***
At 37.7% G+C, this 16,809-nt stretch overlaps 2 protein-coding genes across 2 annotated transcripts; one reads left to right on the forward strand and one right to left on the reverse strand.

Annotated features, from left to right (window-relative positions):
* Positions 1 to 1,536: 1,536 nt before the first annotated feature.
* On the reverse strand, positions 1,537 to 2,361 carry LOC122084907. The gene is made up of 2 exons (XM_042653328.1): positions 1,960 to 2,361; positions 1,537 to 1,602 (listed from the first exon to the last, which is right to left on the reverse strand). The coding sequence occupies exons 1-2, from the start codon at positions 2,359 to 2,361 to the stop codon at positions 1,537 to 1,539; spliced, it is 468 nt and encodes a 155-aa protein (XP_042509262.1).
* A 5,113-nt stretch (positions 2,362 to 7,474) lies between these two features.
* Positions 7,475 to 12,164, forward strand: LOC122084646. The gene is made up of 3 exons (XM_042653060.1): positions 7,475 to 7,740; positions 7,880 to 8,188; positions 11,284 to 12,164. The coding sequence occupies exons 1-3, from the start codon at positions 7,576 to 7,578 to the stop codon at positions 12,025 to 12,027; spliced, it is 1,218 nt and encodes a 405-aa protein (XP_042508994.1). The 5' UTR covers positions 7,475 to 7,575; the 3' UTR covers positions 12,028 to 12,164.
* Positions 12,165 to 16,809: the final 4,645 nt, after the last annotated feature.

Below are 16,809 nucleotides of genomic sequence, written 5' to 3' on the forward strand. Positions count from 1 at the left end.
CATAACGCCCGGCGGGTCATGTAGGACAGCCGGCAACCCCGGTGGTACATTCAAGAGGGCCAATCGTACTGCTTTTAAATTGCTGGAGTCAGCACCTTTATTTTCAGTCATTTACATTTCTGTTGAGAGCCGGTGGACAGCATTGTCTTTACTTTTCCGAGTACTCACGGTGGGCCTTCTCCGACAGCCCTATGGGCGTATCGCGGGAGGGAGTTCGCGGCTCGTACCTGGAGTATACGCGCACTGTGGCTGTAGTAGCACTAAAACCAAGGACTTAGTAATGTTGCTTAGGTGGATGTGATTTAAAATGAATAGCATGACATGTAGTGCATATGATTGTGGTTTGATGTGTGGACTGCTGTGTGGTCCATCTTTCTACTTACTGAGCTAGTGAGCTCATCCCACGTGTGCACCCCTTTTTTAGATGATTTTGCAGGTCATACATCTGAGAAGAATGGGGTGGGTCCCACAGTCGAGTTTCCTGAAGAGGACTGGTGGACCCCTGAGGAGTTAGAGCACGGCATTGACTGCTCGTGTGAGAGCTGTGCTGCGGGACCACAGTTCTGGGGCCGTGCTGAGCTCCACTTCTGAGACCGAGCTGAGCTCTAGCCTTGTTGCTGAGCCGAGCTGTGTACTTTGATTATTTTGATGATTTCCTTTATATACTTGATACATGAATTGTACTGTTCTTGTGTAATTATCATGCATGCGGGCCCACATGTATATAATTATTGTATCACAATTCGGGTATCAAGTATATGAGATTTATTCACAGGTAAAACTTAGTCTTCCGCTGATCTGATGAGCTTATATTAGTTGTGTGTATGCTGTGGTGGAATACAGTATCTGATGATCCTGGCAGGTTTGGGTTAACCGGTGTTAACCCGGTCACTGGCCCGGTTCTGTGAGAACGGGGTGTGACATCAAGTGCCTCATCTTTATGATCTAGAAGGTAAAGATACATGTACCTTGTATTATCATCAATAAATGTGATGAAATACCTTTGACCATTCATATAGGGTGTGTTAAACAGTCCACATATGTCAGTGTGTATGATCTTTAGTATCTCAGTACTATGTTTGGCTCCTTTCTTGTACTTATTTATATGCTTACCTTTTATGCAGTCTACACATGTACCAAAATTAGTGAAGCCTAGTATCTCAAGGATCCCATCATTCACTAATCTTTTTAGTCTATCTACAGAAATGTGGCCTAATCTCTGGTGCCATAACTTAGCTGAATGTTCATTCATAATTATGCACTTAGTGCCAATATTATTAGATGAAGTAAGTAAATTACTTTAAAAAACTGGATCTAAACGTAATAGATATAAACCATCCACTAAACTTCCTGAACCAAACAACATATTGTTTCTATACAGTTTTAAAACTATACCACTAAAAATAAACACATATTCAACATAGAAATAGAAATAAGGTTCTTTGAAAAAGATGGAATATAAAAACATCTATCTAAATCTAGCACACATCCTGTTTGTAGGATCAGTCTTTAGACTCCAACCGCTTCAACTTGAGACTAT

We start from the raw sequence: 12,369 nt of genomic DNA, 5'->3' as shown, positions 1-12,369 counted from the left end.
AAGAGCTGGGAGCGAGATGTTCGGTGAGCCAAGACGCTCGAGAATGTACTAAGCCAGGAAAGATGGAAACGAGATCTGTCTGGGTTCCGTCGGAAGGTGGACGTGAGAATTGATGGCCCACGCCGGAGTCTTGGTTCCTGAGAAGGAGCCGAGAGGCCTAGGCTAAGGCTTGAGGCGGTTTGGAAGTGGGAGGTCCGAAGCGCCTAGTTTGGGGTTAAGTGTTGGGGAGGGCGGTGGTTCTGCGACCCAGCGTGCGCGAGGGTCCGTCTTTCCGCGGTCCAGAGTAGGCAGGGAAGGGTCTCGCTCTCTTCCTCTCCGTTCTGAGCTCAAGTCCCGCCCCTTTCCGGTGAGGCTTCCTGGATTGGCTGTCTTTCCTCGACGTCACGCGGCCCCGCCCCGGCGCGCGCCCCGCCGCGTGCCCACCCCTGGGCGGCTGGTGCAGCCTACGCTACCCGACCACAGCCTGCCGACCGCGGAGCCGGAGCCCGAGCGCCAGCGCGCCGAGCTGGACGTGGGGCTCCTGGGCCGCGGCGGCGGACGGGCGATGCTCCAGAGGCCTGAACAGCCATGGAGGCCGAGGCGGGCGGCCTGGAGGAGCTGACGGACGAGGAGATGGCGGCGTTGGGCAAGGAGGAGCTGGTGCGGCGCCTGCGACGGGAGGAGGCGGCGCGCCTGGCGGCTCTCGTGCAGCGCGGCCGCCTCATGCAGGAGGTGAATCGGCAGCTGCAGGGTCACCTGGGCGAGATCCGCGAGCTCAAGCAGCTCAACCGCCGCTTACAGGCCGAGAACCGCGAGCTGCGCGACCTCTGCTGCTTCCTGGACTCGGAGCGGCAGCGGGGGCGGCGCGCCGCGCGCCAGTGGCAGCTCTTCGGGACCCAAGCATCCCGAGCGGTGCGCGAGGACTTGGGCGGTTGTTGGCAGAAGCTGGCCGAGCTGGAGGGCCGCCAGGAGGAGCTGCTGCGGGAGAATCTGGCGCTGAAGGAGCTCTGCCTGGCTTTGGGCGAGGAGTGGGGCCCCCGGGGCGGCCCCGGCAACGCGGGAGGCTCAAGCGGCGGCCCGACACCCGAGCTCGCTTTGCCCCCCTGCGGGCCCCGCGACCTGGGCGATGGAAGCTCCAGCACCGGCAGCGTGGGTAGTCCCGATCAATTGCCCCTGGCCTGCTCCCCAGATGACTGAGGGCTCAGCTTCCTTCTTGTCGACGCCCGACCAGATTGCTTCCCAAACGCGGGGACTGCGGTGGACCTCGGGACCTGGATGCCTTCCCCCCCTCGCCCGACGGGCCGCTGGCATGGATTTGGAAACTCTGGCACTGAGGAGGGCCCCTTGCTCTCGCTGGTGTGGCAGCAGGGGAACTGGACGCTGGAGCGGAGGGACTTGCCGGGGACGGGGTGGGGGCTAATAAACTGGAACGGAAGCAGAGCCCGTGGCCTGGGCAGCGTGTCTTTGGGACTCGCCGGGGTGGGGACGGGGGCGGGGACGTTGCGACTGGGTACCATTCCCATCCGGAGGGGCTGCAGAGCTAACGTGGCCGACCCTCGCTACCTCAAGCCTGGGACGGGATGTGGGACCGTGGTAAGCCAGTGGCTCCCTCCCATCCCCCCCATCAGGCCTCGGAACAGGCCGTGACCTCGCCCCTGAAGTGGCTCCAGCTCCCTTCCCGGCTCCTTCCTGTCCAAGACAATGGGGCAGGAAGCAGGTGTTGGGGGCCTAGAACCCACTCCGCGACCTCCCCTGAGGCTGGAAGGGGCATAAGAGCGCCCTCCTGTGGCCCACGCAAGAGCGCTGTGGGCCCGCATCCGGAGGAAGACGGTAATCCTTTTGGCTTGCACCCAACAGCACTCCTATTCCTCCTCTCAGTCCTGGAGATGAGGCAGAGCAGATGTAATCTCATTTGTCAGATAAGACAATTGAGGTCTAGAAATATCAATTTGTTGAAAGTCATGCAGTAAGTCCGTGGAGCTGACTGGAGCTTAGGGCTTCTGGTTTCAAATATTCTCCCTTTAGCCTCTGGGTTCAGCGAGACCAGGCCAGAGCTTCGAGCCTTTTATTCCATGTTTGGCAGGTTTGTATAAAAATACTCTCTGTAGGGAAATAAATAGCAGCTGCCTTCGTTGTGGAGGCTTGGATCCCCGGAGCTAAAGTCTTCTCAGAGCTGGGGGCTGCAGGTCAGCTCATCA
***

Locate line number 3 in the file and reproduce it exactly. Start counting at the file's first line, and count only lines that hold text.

* Positions 1 to 1,536: 1,536 nt before the first annotated feature.